front channels which offered a lot of bass response.
    The rears had limited function throughout this film
    mostly supporting the film's hard rock musical tracks.
    I did find a small problem in the middle of the film
    where for a limited period, dialogue between Sarandon
    and Hawn became a bit muted in the center channel.
    I actually found myself having to turn the sound up
    to compensate for the low level audio. By the end of
    the scene, however, it seemed sound levels were back
    to normal.
    Special Features
    This film is presented in both widescreen and
    full frame versions across a dual-sided DVD.
    I was surprised to see a lack of promotional material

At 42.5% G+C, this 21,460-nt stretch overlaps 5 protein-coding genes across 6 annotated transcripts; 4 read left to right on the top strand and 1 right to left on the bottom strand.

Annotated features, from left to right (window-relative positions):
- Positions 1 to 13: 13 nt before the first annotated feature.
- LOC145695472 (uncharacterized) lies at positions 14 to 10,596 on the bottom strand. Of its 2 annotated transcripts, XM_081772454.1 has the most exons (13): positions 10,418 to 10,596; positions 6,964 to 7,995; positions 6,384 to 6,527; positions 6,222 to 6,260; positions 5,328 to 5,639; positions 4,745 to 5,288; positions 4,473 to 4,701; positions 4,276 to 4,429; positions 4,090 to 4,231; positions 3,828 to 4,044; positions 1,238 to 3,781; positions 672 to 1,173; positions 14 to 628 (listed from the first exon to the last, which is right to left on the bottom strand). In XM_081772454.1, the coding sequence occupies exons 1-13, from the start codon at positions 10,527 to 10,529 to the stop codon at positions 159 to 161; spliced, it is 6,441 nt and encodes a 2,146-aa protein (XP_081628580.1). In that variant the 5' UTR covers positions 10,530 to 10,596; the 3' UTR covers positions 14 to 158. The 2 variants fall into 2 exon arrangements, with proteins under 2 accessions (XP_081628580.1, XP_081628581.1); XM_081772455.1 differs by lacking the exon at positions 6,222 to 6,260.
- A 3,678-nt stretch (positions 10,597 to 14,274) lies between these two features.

here, but the included commentary and blooper reel
    sort of make up for the absence of anything else.
    The feature-length commentary by director
    Bob Dolman takes us through scene after scene of
    the film's 33 days shoot, pointing out the many LA
    locales the film was shot in, as well as many intricate
    pieces of information that went on behind the scenes.
    For instance, the reason why Goldie is wearing
    sunglasses in the film's opening club scene is because
    she was having problems with her eyes that day. She
    was a real trooper and decided to do the scene with
    eye protection. The scene after Goldie first picks
    up Geoffrey Rush has the pair driving down an empty
    road. The director explains that the entire day was
    spent filming that scene as they tried to get rid of
    a disturbing squeaking noise from the car. Working
    with Geoffrey Rush was a real thrill for the director
    as the actor did a lot of funny improvising on his own
    that the ever-rolling camera seemed to accidently catch.
    Many of those scenes, including bad takes where Rush
    had Hawn busting out in uncontrollable laughter, were
    left in the film. I really enjoyed the pieces of